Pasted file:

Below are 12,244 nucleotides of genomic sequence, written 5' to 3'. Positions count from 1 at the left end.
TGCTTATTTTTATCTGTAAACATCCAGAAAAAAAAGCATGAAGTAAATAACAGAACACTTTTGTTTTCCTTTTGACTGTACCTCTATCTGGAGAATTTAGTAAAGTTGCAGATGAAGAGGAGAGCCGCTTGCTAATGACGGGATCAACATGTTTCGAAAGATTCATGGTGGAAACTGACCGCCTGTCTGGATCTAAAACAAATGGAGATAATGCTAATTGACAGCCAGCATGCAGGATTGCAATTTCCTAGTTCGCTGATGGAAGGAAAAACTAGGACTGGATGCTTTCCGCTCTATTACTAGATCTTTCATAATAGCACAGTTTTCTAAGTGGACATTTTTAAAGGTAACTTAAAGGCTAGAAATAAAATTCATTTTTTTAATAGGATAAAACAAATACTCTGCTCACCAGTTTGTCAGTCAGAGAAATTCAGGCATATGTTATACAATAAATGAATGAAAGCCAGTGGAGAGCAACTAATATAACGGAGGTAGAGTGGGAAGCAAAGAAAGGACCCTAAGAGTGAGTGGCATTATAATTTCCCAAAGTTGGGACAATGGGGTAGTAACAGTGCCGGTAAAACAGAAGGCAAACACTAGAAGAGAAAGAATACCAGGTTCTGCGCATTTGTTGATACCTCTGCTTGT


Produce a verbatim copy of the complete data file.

Below are 12,244 nucleotides of genomic sequence, written 5' to 3'. Positions count from 1 at the left end.
TGCTTATTTTTATCTGTAAACATCCAGAAAAAAAAGCATGAAGTAAATAACAGAACACTTTTGTTTTCCTTTTGACTGTACCTCTATCTGGAGAATTTAGTAAAGTTGCAGATGAAGAGGAGAGCCGCTTGCTAATGACGGGATCAACATGTTTCGAAAGATTCATGGTGGAAACTGACCGCCTGTCTGGATCTAAAACAAATGGAGATAATGCTAATTGACAGCCAGCATGCAGGATTGCAATTTCCTAGTTCGCTGATGGAAGGAAAAACTAGGACTGGATGCTTTCCGCTCTATTACTAGATCTTTCATAATAGCACAGTTTTCTAAGTGGACATTTTTAAAGGTAACTTAAAGGCTAGAAATAAAATTCATTTTTTTAATAGGATAAAACAAATACTCTGCTCACCAGTTTGTCAGTCAGAGAAATTCAGGCATATGTTATACAATAAATGAATGAAAGCCAGTGGAGAGCAACTAATATAACGGAGGTAGAGTGGGAAGCAAAGAAAGGACCCTAAGAGTGAGTGGCATTATAATTTCCCAAAGTTGGGACAATGGGGTAGTAACAGTGCCGGTAAAACAGAAGGCAAACACTAGAAGAGAAAGAATACCAGGTTCTGCGCATTTGTTGATACCTCTGCTTGT